Firefighters Could Down Drones Freely Under California Measure

A new fire, being dubbed the Pine Fire, is seen in the distance as a landscape of embers burns in the wake of the North Fire, which caused people to abandon their vehicles and flee as flames jumped the 215 freeway in the early morning hours of July 18, 2015 near Victorville, California.

Photo by David McNew/Getty Images

California firefighters could knock drones out of the sky when they endanger aircraft making low-altitude runs to drop water on wildfires, under a bill lawmakers proposed.

The legislation comes after unmanned vehicles forced planes and helicopters out of the sky during a July 17 blaze that trapped people inside their cars on Interstate 15 in the desert northeast of Los Angeles and during a late June wildfire that scorched 31,000 acres.

The bills would shield firefighters from having to pay for drones that they down, intentionally or accidentally, as well as expand criminal penalties and allow prison terms as long as five years for pilots who hinder firefighters on federal property. State law already makes it a misdemeanor to impede firefighting.

“This is intended to let firefighters do their jobs,” said Senator Ted Gaines, a Republican who co-authored some of the legislation.

California, home to seven of the 10 most destructive fires in U.S. history, is cracking down as state and federal regulators come to terms with the evolving technology. As many as 1 million drones are used by hobbyists, businesses and governments in the U.S., according to the Small UAV Coalition, a trade group.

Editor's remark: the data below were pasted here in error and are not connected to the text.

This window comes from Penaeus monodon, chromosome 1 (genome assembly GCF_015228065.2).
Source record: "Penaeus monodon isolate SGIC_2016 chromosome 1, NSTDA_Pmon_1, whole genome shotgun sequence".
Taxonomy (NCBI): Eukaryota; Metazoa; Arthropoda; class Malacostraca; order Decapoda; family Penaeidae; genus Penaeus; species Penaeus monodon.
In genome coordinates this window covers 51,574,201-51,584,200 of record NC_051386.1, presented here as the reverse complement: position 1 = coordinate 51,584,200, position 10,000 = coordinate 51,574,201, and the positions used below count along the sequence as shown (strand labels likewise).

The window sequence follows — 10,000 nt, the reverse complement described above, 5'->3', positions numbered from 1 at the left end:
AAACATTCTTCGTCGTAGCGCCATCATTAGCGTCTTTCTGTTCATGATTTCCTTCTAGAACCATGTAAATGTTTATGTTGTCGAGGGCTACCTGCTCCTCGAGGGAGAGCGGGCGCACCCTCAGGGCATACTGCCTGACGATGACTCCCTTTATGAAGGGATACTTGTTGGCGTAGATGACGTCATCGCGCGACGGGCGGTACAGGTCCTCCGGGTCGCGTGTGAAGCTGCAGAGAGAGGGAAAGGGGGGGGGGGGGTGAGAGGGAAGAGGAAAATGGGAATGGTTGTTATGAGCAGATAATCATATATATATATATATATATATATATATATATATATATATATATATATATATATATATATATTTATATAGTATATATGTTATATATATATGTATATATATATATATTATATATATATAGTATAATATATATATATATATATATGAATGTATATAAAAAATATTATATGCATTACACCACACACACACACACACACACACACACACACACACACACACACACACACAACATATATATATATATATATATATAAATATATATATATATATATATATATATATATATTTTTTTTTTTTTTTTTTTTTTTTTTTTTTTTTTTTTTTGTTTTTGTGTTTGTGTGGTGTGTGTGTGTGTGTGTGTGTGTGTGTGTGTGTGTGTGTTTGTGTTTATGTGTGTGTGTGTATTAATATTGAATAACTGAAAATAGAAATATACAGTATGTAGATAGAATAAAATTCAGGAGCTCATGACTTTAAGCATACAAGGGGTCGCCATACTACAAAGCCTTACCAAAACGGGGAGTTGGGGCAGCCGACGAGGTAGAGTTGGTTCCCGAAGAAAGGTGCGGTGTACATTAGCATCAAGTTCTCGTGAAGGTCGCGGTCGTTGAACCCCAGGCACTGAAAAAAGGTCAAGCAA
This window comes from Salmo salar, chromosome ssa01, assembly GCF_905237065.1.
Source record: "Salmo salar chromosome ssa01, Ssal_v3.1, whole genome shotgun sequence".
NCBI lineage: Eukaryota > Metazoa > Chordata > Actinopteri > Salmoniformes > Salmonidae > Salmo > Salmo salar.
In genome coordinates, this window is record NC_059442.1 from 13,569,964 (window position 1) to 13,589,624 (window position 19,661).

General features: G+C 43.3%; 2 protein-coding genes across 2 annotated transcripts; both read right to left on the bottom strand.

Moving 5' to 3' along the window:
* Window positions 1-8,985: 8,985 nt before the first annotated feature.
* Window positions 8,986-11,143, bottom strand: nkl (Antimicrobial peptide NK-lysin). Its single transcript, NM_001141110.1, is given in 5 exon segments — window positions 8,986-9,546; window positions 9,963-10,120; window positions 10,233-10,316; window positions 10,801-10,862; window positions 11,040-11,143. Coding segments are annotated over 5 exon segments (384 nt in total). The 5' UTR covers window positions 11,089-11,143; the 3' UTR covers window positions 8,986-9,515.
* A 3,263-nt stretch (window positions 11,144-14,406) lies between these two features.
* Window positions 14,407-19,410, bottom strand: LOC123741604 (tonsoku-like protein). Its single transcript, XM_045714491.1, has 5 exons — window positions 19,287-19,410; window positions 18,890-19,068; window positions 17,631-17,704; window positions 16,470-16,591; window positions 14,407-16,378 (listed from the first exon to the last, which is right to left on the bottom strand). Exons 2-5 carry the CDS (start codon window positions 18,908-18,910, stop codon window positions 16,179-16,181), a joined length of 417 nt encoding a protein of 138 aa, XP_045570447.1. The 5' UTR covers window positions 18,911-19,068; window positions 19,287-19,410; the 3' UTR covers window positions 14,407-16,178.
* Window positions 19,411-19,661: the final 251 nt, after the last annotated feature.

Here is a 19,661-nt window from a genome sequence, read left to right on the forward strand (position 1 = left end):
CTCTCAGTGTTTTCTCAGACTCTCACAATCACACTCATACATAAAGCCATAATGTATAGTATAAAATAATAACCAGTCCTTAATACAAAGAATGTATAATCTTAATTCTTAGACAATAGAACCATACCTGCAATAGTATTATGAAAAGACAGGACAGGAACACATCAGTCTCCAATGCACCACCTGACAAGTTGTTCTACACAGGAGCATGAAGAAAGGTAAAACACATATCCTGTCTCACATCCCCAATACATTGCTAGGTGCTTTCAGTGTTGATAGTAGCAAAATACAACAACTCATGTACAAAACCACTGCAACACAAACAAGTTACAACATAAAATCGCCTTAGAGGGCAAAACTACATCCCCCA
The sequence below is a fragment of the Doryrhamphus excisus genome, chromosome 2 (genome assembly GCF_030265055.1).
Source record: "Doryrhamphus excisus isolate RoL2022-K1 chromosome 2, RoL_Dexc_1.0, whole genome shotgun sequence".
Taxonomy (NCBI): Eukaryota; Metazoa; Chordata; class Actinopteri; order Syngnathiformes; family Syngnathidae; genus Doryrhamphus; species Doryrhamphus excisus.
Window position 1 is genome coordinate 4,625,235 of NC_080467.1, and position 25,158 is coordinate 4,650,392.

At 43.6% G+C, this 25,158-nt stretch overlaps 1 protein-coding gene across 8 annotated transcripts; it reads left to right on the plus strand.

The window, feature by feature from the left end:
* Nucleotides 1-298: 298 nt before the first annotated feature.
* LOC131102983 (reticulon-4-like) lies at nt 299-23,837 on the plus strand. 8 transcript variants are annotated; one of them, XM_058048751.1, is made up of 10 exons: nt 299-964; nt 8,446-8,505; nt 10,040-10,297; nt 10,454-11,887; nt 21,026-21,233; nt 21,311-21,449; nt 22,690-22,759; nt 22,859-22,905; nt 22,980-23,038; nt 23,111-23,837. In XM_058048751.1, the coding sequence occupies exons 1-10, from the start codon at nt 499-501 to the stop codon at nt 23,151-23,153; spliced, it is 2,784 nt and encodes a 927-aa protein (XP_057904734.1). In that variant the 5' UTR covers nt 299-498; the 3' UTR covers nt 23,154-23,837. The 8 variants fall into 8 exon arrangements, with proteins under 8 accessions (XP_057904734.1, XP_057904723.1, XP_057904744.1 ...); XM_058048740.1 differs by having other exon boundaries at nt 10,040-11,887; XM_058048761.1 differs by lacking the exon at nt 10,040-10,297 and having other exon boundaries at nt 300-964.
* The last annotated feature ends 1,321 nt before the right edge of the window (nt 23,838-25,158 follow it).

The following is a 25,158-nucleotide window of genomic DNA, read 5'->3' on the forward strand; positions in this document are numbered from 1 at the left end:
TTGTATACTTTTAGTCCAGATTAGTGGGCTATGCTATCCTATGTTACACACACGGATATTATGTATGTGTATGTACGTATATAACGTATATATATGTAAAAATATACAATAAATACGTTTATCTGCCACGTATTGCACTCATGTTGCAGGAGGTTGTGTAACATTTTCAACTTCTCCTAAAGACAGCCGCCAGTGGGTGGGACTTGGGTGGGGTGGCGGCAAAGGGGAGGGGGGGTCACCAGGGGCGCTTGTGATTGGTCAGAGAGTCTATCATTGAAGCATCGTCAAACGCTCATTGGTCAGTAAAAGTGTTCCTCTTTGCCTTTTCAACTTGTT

“In just the last month, we have seen a dramatic spike in the number of incidents in which hobby drones have interfered with our firefighting aircraft,” said Daniel Berlant, a spokesman for the California Department of Forestry and Fire Protection in Sacramento. “We’re done with the educational part of it. We’re really stepping up and working with our law-enforcement partners to hold those people accountable.”

The Small UAV Coalition doesn’t oppose the legislation, said Michael Drobac, executive director of the group, whose members include Inc., Google Inc., GoPro Inc. and Verizon Communications Inc.

“We must be responsive to any kind of interference with first responders,” Drobac said by telephone. “In the long term, these will prove more helpful than harmful.”